And once the bath is over, they always seem ready for a good stretch and flap.  

Jan 20 ..... P.S. 
A friend may have enlightened me as to why I had problems with my last post.  I may have gotten censored because of two words in the text!  -- describing male and female duck anatomy.  I'm not sure, but it does sound like a logical explanation.  

Thursday, January 15, 2015

Watching Mallards: Part II

'Head up - tail up' -- one of several courting displays made by drake mallards to impress a hen.  She is low in the water.

This is a continuation of last week’s blog.  We’ll see if I can stay on subject this time! 

Most, if not all, ducks form their pair bonds during the winter.  When life is good they can often be found performing a variety of courtship displays far from their breeding grounds, sometimes as early as in September.  By the time they reach their nesting grounds, most of the pair bonds are formed.  Once the eggs are laid the drakes will leave their ladies to carry on alone or to go pick on another female.  Geese drakes stay with their families, but not ducks.

My photos were taken late December.  The mallards on our local duck pond have been all fired up, showing off several of the behaviors I’ve been reading about.   I don’t pretend to be an expert but many of my photos fitted perfectly with behaviors described.

I’ll start with the hen.  They have at least two behaviors designed to generate interest by the males.  One I didn’t catch:  the hen swims head up and displays by nodding her head back and forth.  But I did see the other several times.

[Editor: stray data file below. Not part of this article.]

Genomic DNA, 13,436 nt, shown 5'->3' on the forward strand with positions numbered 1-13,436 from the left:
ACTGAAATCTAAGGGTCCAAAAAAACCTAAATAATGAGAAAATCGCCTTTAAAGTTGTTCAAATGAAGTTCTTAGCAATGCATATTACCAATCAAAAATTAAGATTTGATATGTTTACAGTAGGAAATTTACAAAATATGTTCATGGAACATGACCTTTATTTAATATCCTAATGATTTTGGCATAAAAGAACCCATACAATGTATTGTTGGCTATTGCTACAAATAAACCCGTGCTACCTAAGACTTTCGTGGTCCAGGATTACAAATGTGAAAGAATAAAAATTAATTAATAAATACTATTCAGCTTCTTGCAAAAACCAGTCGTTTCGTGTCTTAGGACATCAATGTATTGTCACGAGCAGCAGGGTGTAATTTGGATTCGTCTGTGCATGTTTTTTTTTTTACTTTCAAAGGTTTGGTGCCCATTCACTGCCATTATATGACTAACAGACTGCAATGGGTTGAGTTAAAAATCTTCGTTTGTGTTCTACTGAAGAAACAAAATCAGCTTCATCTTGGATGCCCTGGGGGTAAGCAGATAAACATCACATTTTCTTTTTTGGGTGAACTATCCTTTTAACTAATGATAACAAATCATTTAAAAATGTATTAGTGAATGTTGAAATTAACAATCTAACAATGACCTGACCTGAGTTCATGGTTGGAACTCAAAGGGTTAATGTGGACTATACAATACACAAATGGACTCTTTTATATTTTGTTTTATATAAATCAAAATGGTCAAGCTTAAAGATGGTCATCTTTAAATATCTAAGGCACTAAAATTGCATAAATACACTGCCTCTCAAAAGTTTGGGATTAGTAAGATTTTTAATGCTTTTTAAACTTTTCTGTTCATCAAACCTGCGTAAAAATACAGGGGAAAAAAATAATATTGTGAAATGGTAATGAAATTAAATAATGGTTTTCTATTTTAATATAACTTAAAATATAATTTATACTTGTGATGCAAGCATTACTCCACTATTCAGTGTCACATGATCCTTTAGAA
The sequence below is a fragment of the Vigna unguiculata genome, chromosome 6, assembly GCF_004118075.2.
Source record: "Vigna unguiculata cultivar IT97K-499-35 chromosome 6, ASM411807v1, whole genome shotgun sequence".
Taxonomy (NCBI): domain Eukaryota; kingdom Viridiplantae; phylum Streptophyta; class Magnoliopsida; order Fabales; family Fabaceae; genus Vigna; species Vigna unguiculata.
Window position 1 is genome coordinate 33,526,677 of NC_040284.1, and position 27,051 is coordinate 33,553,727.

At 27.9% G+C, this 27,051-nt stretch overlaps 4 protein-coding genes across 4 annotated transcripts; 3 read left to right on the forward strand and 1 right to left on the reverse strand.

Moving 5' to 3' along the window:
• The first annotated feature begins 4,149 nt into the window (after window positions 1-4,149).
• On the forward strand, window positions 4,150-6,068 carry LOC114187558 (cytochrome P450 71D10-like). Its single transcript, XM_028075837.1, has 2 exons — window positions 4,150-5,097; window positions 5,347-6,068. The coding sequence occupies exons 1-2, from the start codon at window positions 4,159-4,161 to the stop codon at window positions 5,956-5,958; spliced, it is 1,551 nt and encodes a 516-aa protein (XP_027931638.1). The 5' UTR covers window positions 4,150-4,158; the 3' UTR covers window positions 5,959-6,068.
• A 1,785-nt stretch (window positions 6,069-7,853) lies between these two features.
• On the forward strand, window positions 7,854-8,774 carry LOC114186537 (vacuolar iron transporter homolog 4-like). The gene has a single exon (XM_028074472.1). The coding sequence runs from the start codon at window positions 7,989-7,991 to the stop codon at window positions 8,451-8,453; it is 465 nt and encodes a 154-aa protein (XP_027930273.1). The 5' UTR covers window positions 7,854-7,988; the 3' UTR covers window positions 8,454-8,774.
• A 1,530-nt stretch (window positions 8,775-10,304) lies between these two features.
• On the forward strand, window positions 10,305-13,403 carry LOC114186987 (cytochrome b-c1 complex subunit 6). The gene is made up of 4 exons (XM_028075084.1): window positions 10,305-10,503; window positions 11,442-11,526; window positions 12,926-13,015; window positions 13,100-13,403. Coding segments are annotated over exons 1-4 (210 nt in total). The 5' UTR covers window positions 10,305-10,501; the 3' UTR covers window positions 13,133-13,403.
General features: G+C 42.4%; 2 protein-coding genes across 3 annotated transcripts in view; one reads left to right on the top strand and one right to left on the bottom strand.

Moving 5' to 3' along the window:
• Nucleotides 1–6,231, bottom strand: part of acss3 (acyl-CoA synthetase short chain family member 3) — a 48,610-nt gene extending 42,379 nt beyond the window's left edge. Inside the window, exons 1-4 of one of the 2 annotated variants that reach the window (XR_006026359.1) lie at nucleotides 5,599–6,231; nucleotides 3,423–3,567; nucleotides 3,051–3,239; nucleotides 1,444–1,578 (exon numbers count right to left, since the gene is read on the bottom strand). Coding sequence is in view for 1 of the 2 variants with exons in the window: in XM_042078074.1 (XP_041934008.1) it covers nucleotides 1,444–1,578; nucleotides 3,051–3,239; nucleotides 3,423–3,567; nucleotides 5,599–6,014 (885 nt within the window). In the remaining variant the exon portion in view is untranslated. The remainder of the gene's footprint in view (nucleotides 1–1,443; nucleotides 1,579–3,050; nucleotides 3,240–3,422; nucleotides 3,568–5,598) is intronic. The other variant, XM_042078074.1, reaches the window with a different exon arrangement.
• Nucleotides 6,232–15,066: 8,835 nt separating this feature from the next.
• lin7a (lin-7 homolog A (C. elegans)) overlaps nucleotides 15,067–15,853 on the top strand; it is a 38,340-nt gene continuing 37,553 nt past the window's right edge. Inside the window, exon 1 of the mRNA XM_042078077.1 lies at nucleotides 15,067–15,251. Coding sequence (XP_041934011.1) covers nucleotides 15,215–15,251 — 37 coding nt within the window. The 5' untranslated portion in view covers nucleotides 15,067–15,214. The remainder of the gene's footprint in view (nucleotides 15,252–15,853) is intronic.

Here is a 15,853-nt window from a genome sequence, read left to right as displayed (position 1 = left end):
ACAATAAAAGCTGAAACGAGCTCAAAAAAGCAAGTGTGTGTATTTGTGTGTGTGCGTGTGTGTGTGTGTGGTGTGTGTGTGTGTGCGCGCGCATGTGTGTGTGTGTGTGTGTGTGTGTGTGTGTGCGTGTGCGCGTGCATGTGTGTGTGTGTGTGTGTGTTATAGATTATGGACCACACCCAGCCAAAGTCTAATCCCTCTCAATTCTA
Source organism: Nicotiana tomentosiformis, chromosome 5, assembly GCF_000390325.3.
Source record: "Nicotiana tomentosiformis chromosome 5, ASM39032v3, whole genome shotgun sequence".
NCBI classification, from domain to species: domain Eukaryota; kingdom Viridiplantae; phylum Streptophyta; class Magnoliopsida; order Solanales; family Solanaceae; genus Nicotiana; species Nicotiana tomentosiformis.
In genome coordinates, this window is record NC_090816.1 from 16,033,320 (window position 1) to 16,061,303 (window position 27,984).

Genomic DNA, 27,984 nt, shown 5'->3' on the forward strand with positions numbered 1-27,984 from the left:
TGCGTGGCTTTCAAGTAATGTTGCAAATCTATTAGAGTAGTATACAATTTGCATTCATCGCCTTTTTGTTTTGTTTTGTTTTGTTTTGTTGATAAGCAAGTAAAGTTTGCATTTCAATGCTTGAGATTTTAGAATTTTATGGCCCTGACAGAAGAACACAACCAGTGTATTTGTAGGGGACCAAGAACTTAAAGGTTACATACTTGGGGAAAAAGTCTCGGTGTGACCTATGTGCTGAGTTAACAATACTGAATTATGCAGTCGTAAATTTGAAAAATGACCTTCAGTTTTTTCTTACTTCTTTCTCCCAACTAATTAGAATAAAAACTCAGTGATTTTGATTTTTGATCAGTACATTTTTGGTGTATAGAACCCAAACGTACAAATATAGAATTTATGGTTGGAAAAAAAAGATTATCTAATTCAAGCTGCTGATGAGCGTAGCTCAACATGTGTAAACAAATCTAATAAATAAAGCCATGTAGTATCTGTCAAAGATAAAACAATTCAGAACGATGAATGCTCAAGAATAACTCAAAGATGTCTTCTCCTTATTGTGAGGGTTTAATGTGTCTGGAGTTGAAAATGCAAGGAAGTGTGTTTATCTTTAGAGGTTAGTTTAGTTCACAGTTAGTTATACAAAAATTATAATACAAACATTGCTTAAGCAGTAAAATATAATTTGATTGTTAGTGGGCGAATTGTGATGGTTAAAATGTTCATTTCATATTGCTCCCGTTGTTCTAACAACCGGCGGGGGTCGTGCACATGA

Steaming:  Head low, the hen rushes through the water, sending nearby drakes into a frenzy of displaying.  Not many pair bonds have formed yet, so a handful of drakes vie for the hen’s attention, often all displaying at once.  The drake just beyond this hen is performing a ‘down-up.’  First he dips down and then he flicks water, usually towards the hen.  The drake in the upper right is doing a ‘grunt-whistle.’  He rears up, dropping his head in the process – that’s how I heard the whistling that first caught my attention (see last blog post).
Four drakes are surrounding another hen.  Often they end a display with a little steaming (head low the duck rushes through the water for a short distance – just like the hen) and if he is really lucky, the hen steams with him.